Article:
Stalinist Perpetrators on Trial: Scenes from the Great Terror in Soviet Ukraine
The author shows motives and methods of falsifications in the activity of NKVD officers at the time of Great Terror. An example of Perm NKVD officers is a focus of this micro-historical analysis. The main sources include the files of so called «counterrevolutionary crimes’ trials» in the State Contemporary History Archives of Perm Region. The most useful documents are examination testimonies of Perm NKVD officers. These sources correlate with a great number of evidences of the victims of political repressions. Available sources permit revealing both the motives and methods of falsification work of Perm NKVD officers. The subject of inquiry is an illegal activity of executors who were NKVD officers of mean and lower rank. Using mass falsification allowed them to construct fabulous plots which were supposedly hatched by “public enemies”. Those NKVD officers, together with their leaders, became co-organizers of Great Terror. The analysis of the sources permits stating that daily work of NKVD officers in the years of Great Terror was not in conducting inquiries but in providing mass falsifications based on forgery, violence, etc.
The article reviews social context of repressions during the Great Purge. The main focus is made on the specific features of terror's events, specifically - on the interpretation of social ties as a basis of "counter-revolutionary organizations". This interpretation turned prisoners' relationships with neighbors, colleagues and personal friends into acts of conspiracy. The author proves the struggle of the government against informal ties between participants of political, economical and cultural institutions. Political campaign against "clans", "workingmen's cooperatives" etc. served as a basis for social politics of RCP(b) and AUCP(b) in the 1920s-1930s. The Great Purge was aimed to deconstruct existed both professional and personal social relationships between Soviet citizens. It was a basis for production of atomized individuals and as cogs in state's machine. The destruction of existing social ties allowed the power to organize new social politics aimed to organize the society into productive "collectivity". Pressure against other forms of association whether they were territorial, based on friendship and even kinship, was proclaimed to be the war against "gruppovschina". The purpose of total collectivization of the society required terror and repressions.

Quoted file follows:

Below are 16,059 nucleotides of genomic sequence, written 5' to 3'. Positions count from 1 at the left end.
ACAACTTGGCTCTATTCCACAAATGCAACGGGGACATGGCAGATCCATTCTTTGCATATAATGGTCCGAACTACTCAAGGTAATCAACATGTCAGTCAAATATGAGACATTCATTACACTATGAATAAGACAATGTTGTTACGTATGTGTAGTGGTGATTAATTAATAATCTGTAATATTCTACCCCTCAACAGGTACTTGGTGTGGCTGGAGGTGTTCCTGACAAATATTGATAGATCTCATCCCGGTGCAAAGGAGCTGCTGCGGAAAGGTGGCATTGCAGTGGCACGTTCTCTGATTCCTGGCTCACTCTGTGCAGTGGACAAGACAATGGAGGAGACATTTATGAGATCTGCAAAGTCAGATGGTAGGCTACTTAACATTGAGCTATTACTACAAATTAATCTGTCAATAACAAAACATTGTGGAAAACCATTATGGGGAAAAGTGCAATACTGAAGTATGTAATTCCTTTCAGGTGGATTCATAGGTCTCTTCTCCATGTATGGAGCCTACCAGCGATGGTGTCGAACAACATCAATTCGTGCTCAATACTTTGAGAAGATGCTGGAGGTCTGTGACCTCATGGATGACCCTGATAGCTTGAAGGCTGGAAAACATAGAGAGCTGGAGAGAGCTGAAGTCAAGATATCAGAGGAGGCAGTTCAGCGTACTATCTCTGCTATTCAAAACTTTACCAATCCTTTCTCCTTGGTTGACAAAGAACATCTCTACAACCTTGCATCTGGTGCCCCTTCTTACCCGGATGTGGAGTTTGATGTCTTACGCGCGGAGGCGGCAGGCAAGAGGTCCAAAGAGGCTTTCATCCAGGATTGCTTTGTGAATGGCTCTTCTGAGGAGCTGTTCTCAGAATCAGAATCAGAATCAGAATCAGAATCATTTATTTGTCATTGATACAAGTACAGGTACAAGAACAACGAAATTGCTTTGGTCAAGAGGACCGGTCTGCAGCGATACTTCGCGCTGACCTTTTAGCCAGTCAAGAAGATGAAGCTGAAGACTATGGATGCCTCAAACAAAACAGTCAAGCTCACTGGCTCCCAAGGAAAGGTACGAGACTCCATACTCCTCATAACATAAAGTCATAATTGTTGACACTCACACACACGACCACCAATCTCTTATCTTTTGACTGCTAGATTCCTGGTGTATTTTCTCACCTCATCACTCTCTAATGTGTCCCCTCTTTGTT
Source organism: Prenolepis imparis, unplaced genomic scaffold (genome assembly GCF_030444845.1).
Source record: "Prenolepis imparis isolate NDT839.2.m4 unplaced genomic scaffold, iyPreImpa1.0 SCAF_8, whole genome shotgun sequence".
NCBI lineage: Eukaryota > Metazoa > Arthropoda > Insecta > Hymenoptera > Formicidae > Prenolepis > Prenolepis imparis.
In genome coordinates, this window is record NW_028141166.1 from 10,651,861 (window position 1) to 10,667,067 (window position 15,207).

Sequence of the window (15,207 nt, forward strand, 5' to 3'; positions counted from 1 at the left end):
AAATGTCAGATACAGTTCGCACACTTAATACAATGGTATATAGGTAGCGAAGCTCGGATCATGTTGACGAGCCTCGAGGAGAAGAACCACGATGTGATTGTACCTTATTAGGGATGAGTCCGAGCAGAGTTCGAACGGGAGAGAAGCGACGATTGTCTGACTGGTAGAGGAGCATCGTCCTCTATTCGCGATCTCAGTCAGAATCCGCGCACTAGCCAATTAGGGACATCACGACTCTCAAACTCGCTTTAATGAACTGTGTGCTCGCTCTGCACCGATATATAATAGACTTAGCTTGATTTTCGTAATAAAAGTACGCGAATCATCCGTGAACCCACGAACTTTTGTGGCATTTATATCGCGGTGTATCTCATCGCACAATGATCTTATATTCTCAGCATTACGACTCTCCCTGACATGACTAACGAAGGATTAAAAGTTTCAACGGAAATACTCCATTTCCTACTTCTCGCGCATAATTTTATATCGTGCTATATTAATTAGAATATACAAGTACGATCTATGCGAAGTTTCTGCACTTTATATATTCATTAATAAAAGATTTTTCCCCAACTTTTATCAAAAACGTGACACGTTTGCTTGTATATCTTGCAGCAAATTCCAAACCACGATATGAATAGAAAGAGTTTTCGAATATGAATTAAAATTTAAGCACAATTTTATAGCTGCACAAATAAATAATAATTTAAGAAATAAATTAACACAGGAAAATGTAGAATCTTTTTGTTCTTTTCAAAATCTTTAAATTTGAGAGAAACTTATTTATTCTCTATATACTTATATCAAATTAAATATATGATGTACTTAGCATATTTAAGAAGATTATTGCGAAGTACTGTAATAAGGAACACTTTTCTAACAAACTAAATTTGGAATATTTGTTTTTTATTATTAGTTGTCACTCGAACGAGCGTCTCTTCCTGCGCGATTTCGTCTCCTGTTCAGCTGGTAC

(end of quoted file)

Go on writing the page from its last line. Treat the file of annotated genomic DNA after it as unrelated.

In their most recent works, North and his coauthors (North, D. C., J. J. Wallis, S. Webb, and B. R. Weingast. 2012. In the Shadow of Violence: Politics, Economics, and the Problems of Development. New York, NY: Cambridge University Press; North, D.C., J. J. Wallis, and B. R. Weingast. 2009. Violence and Social Orders: A Conceptual Framework for Interpreting Recorded Human History. New York, NY: Cambridge University Press) name the formation of organizations capable of effectively restricting violence in society as a necessary condition for transition from developing societies to societies with sustainable economic growth. However, the mechanisms of emergence and conditions for the operation of such organizations in contemporary developing countries remain unclear. We follow the logic of formation of such organizations using the case study of collective actions of the Russian business community aimed at restricting “state violence” against business. We seek to identify the conditions leading to a shift in the choice of strategies from attempts at informal agreements with extortionists controlling means of coercion to cooperation of businessmen and trace the further evolution of organized forms of collective action. Finally, we assess to what extent the created organizations can be efficient and self-supporting in the long term.
In the Great Terror of 1937–38 more than a million Soviet citizens were arrested or killed for political crimes they didn’t commit. What kind of people carried out this violent purge, and what motivated them? This book opens up the world of the Soviet perpetrator for the first time. Focusing on Kuntsevo, the Moscow suburb where Stalin had a dacha, Alexander Vatlin shows how Stalinism rewarded local officials for inventing enemies. Agents of Terror reveals stunning, detailed evidence from archives available for a limited time in the 1990s. Going beyond the central figures of the terror, Vatlin takes readers into the offices and interrogation rooms of secret police at the district level. Spurred at times by ambition, and at times by fear for their own lives, agents rushed to fulfill quotas for arresting “enemies of the people” —even when it meant fabricating the evidence. Vatlin pulls back the curtain on a Kafkaesque system, forcing readers to reassess notions of historical agency and moral responsibility in Stalin-era crimes.